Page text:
What is an achievement?
While you may feel that your greatest achievement in a role was developing your leadership skills or learning a new software package, your CV really needs something more impactful.
They’re great skills to have, but that kind of progress benefits you personally more than the company. You really need to outline successes that have had a positive impact on the business.
A common error is to mistake responsibilities for achievements on your CV. You may have found delivering presentations to be a challenge. But if that’s expected as a regular part of your role, it isn’t an achievement.
Think of times you’ve improved something, reduced costs, increased revenue, streamlined processes, enhanced efficiency and so on. Why was the company better off for having you there?
How can I identify my achievements?
Firstly, think about how your manager measures your success. Do you have targets or KPIs to meet? Meeting them (or, even better, exceeding them), is certainly an achievement.
Aim to quantify this. For example ‘consistently achieving demanding sales targets of £500,000 per quarter’, or ‘surpassing a target for upselling by 30%’.
Next, think about times you’ve influenced change – whether it’s a major business transformation or just a better filing system. What impact has that change had on the company?
Again, quantify this if you possibly can. For example ‘introducing a new system for order handling, resulting in a saving of 10 man-hours per week’.
Have you won any awards? Whether they’re internal awards or external industry awards, this is their time to shine. Make sure your success is shouting loud and clear. Include what the award was for and the year you received it.
Most companies now have some kind of performance appraisal process, so why not go back through your old performance reports? They will often highlight not only successes and achievements, but also work you’ve done beyond the remit of your role and challenges you’ve overcome.
Consider also any projects you’ve worked on. These will often be outside your general job description and achieve a specific aim for the company. Take credit for the outcome of the project – if it wasn’t down to you alone, you can still say you contributed.
If you’re happy with your colleagues or manager knowing about your job search, these are the ideal people to tap into to identify further achievements. They’re working alongside you every day and may remember or appreciate work you’ve done and forgotten about.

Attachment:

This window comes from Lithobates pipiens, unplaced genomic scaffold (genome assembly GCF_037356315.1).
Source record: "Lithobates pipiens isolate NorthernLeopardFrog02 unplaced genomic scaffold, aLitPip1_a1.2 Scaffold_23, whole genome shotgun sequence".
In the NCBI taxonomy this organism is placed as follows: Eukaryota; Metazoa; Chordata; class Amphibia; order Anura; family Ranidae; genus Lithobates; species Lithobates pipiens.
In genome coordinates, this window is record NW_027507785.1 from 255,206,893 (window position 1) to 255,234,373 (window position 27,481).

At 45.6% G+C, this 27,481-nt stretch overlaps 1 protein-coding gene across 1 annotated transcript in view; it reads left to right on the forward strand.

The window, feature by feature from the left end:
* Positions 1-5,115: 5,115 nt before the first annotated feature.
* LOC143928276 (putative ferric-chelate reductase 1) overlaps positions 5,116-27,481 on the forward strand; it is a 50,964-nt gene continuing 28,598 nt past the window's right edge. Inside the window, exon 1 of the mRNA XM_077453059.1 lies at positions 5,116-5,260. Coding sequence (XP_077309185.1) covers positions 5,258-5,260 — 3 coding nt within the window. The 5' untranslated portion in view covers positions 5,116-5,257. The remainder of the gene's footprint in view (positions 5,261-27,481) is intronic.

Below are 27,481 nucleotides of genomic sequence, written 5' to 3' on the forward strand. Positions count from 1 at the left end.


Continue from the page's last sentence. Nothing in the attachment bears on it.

Ask them what you’ve achieved while you’ve been in the role, what they see as your strengths and what you’ve done that has been particularly successful. Have a think about positive feedback you’ve had too. Whether that’s from colleagues, management, customers, partners or suppliers.
Have a quick look on LinkedIn as well. Search for people with similar roles to your own and see what kind of achievements they’re highlighting. It might trigger some ideas of your own.
How should I present achievements on my CV?
So now you’ve identified a few achievements for each of your roles, how should you present them? Most of us don’t find it natural, or polite, to brag about our successes. However, done in the right way it can sound confident, rather than arrogant.
The key point to bear in mind is that by quantifying your achievements you’re backing up your claims with fact. You should also write without pronouns, which avoids excessive use of “I”.
Aim for at least three achievements for each role you’ve held in the last 10 years and present them as short, sharp bullet points. A sub-heading of ‘Key Achievements’ under each job title will emphasise what you’ve added to the role beyond just turning up.
To take your CV to the next level, CV Knowhow’s top three tips are:
- Identify what you’ve added to the business
- Present your achievements in bullet point form
- Quantify as many achievements as possible
If you’d like an expert to cast an eye over your CV, you can get a free review from the team at CV Knowhow.
About the author: Jen David has been a CV Consultant since 2010 and currently works for CV Knowhow, the UK’s leading career and CV writing consultancy. She has written CVs for thousands of job seekers from all industries and at all stages in their career, from students to senior executives. Jen aims to add value to CVs, enabling her customers to increase their chances of securing an interview and progress in their chosen career.